Assessment in secondary modern foreign languages
Assessment in secondary modern foreign languages

Start this free course now. Just create an account and sign in. Enrol and complete the course for a free statement of participation or digital badge if available.

3.1 Including students in the assessment process

Involving students in their language learning assessment supports their progress as they need to develop an understanding of what constitutes ‘success’.

You may have seen occasions where a teacher has involved the students in the assessment process by:

  • sharing learning goals and assessment criteria with the students
  • helping students know and recognise the standards they are aiming for
  • involving students in self-assessment
  • providing feedback that helps students recognise their next steps and how to take them
  • reviewing and reflecting on assessment data with students.

Encouraging students to reflect on their own work and that of their peers is an important language learning strategy, because it builds higher-order thinking skills. In addition, being able to monitor your own progress against learning outcomes (i.e. to self-assess) is important in becoming an independent learner. Discovering for yourself how to move forward (i.e. to use self-assessment formatively) develops self-regulation and self-efficacy. An improved ability to self-assess is an outcome of engaging with criteria and giving feedback, which is required in peer assessment.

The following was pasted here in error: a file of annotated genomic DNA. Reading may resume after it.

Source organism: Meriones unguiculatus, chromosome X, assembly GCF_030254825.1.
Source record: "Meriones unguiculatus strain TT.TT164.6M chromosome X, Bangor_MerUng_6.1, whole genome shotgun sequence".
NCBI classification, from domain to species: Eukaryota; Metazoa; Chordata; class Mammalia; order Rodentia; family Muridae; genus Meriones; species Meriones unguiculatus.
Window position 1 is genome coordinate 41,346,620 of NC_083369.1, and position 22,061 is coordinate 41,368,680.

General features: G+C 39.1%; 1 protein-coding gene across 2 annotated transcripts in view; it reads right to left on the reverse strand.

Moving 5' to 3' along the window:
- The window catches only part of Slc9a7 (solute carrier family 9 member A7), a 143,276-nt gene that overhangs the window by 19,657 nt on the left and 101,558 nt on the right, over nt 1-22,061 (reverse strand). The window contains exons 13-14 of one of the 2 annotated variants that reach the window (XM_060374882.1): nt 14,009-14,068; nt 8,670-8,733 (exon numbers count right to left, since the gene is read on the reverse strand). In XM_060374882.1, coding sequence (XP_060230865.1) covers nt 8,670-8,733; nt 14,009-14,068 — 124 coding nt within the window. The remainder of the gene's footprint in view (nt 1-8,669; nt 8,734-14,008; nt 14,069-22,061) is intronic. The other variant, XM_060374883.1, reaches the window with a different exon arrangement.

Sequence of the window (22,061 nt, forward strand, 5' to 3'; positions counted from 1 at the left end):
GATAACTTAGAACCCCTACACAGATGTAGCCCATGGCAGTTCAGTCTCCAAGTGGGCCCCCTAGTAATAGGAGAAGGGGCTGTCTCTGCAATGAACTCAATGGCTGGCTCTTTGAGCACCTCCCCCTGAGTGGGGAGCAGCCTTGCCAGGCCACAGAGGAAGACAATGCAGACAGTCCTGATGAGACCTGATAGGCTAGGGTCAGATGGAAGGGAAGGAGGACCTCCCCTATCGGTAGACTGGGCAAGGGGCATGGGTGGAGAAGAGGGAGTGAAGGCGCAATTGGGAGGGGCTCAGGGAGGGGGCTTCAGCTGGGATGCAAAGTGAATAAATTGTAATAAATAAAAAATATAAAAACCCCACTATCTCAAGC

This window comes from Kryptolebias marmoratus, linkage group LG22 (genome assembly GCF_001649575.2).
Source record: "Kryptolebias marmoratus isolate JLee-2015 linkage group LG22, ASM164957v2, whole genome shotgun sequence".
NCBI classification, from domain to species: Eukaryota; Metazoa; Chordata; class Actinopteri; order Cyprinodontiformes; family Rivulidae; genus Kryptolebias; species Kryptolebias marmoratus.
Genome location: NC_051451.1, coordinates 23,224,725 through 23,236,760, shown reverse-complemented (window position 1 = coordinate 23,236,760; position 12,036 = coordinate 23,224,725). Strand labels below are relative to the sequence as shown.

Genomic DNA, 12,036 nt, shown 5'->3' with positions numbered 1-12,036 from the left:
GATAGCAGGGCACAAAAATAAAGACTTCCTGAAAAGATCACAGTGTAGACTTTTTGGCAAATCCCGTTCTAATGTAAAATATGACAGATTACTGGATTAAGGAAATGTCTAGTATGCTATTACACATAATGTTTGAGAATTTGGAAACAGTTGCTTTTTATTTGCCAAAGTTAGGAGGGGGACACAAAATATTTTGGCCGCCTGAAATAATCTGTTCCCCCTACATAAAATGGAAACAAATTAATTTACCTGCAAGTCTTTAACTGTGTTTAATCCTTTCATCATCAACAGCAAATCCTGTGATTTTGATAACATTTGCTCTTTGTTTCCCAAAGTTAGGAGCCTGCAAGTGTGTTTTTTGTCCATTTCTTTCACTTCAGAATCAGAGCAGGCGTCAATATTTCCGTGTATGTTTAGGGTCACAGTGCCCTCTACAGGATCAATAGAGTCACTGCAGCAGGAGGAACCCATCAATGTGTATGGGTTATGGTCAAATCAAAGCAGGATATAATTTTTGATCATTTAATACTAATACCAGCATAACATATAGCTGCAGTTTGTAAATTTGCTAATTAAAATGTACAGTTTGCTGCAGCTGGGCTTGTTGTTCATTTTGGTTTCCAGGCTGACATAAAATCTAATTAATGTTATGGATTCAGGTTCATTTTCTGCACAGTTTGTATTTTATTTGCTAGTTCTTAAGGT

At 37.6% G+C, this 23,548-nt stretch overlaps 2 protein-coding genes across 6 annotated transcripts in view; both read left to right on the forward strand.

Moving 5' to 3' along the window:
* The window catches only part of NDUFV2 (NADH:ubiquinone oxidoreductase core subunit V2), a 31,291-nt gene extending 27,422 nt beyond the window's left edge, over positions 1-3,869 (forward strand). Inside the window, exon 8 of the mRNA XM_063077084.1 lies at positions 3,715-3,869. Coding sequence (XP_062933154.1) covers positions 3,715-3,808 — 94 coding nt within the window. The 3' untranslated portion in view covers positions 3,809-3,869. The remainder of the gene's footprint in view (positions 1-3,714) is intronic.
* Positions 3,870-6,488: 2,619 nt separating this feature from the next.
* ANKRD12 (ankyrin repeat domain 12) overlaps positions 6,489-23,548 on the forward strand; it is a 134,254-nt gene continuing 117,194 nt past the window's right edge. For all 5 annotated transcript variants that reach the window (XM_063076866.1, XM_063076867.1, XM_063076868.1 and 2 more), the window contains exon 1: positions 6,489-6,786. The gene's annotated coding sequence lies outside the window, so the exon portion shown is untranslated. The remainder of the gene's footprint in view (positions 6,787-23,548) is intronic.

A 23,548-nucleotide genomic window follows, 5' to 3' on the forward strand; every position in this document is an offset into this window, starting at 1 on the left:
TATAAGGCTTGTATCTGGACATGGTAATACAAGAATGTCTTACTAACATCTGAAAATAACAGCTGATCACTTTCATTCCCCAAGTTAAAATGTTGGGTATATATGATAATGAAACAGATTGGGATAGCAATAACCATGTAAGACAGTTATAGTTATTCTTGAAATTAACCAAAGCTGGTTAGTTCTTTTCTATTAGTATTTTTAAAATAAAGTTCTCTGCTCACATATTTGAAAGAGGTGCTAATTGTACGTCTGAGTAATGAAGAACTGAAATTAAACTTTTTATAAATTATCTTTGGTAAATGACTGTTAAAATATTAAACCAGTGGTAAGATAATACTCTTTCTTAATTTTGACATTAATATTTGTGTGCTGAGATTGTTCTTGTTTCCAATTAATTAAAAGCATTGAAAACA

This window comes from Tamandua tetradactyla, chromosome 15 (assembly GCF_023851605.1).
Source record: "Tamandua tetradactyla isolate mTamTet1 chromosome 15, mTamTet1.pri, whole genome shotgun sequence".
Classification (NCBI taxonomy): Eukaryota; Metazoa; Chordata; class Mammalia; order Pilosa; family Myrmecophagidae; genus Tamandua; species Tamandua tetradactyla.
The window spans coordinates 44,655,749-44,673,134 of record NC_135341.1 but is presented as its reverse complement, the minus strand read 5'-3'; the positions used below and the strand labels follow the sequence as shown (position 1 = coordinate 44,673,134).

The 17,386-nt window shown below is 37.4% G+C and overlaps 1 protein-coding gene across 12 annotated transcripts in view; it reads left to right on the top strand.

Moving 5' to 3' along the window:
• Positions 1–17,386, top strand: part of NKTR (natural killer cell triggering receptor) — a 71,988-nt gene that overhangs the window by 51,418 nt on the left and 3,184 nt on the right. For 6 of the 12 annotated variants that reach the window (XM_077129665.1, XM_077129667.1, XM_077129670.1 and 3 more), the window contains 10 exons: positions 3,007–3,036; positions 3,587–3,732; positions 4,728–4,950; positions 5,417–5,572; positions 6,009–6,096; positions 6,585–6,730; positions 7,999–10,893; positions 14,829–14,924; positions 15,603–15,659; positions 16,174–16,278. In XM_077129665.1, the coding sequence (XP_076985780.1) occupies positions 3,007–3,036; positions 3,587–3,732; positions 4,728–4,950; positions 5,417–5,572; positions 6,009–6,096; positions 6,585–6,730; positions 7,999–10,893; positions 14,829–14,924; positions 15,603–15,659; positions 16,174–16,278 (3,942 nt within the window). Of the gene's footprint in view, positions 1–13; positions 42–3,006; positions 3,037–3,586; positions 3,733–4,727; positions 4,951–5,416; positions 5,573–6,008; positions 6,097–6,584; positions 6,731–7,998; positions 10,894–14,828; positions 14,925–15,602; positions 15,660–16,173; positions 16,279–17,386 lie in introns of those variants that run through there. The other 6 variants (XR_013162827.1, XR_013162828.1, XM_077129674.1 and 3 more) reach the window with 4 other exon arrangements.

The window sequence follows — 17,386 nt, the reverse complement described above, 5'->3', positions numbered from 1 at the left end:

Peer assessment is an important tool in helping students to move towards using the target language independently as they develop the ability to self-assess effectively and use metacognitive skills to regulate their own learning. Metacognition is a process requiring knowledge about both cognition and how to control, monitor and regulate cognitive processes (Anderson and Krathwohl, 2001).

As students learn to become more self-regulatory and therefore independent in facilitating their own target language learning, they are able to monitor, direct and regulate their own actions towards their learning goals.

Take your learning further

Making the decision to study can be a big step, which is why you'll want a trusted University. The Open University has 50 years’ experience delivering flexible learning and 170,000 students are studying with us right now. Take a look at all Open University courses.

If you are new to University-level study, we offer two introductory routes to our qualifications. You could either choose to start with an Access module, or a module which allows you to count your previous learning towards an Open University qualification. Read our guide on Where to take your learning next for more information.

Not ready for formal University study? Then browse over 1000 free courses on OpenLearn and sign up to our newsletter to hear about new free courses as they are released.

Every year, thousands of students decide to study with The Open University. With over 120 qualifications, we’ve got the right course for you.

Request an Open University prospectus371